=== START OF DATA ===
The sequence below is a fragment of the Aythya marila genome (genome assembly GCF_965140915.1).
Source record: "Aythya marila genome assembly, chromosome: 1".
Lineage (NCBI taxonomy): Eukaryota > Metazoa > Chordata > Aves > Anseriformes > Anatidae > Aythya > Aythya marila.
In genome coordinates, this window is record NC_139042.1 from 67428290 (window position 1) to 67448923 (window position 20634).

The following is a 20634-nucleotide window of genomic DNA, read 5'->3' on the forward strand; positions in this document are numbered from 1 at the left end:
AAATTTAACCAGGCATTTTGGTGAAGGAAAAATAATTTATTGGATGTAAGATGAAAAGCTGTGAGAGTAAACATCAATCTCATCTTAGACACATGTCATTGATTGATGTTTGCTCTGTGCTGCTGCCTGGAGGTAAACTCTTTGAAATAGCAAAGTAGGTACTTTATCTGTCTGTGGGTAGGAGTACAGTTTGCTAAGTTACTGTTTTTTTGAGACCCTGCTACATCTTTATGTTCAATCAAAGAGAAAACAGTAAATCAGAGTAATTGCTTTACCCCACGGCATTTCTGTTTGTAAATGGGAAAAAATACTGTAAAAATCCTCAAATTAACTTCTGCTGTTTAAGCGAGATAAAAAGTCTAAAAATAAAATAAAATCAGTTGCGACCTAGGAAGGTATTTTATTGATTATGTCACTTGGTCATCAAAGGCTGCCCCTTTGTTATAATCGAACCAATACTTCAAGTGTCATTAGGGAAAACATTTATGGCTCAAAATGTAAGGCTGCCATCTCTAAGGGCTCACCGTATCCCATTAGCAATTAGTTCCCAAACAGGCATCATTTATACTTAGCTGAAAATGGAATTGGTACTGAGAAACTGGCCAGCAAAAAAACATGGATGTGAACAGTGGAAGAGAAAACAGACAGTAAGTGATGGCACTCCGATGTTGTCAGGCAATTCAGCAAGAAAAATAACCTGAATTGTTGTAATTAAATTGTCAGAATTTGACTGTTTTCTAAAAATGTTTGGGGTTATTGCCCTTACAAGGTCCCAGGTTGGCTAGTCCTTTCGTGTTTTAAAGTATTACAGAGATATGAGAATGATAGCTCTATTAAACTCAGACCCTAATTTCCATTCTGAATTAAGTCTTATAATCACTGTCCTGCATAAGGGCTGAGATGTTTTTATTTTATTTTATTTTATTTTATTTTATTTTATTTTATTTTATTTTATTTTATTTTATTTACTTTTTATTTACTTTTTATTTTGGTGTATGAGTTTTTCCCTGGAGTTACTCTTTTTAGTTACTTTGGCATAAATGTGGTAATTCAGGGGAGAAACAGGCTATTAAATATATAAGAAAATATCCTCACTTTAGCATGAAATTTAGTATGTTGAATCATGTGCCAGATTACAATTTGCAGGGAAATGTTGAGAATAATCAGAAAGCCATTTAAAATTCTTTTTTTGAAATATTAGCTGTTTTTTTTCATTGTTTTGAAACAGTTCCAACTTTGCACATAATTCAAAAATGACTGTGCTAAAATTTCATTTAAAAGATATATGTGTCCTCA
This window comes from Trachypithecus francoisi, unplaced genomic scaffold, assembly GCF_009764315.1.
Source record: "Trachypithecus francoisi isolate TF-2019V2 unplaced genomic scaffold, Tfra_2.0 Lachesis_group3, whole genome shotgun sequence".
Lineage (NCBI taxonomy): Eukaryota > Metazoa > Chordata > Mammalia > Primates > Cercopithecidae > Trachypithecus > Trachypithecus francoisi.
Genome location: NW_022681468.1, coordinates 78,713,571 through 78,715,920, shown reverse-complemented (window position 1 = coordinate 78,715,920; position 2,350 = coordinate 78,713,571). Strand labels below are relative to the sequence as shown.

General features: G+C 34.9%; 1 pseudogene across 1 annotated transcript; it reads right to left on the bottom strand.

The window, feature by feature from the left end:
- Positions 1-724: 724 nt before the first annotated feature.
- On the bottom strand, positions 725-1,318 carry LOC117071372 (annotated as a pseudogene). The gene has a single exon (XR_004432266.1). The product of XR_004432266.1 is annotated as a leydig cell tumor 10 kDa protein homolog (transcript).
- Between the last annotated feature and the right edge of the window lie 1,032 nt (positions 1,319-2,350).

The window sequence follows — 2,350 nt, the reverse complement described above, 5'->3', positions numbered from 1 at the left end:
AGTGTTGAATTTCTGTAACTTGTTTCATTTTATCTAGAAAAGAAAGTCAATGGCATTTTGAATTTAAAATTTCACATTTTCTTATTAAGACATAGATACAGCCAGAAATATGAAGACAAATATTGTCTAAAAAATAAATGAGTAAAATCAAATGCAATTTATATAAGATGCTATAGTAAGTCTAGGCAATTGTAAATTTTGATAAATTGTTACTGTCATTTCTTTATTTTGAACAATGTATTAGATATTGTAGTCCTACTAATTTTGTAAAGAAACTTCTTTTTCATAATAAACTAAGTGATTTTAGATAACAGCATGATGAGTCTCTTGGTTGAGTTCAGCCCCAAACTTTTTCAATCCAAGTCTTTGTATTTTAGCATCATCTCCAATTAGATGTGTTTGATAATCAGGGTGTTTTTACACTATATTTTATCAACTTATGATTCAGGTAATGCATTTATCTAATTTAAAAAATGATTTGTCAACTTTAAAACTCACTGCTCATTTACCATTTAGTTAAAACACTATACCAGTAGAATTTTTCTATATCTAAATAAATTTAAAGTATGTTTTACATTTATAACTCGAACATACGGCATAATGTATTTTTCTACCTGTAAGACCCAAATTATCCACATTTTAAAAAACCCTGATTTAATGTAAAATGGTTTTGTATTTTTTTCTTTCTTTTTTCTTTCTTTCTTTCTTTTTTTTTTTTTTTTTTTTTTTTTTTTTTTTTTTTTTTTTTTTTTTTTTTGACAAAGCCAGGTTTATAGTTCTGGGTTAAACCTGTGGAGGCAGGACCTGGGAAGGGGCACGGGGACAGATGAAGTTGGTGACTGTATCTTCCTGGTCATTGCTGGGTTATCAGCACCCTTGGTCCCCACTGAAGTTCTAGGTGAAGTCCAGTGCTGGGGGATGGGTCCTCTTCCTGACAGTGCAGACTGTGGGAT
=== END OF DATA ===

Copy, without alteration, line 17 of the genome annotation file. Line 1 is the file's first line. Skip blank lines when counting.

AGTGTTGAATTTCTGTAACTTGTTTCATTTTATCTAGAAAAGAAAGTCAATGGCATTTTGAATTTAAAATTTCACATTTTCTTATTAAGACATAGATACAGCCAGAAATATGAAGACAAATATTGTCTAAAAAATAAATGAGTAAAATCAAATGCAATTTATATAAGATGCTATAGTAAGTCTAGGCAATTGTAAATTTTGATAAATTGTTACTGTCATTTCTTTATTTTGAACAATGTATTAGATATTGTAGTCCTACTAATTTTGTAAAGAAACTTCTTTTTCATAATAAACTAAGTGATTTTAGATAACAGCATGATGAGTCTCTTGGTTGAGTTCAGCCCCAAACTTTTTCAATCCAAGTCTTTGTATTTTAGCATCATCTCCAATTAGATGTGTTTGATAATCAGGGTGTTTTTACACTATATTTTATCAACTTATGATTCAGGTAATGCATTTATCTAATTTAAAAAATGATTTGTCAACTTTAAAACTCACTGCTCATTTACCATTTAGTTAAAACACTATACCAGTAGAATTTTTCTATATCTAAATAAATTTAAAGTATGTTTTACATTTATAACTCGAACATACGGCATAATGTATTTTTCTACCTGTAAGACCCAAATTATCCACATTTTAAAAAACCCTGATTTAATGTAAAATGGTTTTGTATTTTTTTCTTTCTTTTTTCTTTCTTTCTTTCTTTTTTTTTTTTTTTTTTTTTTTTTTTTTTTTTTTTTTTTTTTTTTTTTTTGACAAAGCCAGGTTTATAGTTCTGGGTTAAACCTGTGGAGGCAGGACCTGGGAAGGGGCACGGGGACAGATGAAGTTGGTGACTGTATCTTCCTGGTCATTGCTGGGTTATCAGCACCCTTGGTCCCCACTGAAGTTCTAGGTGAAGTCCAGTGCTGGGGGATGGGTCCTCTTCCTGACAGTGCAGACTGTGGGAT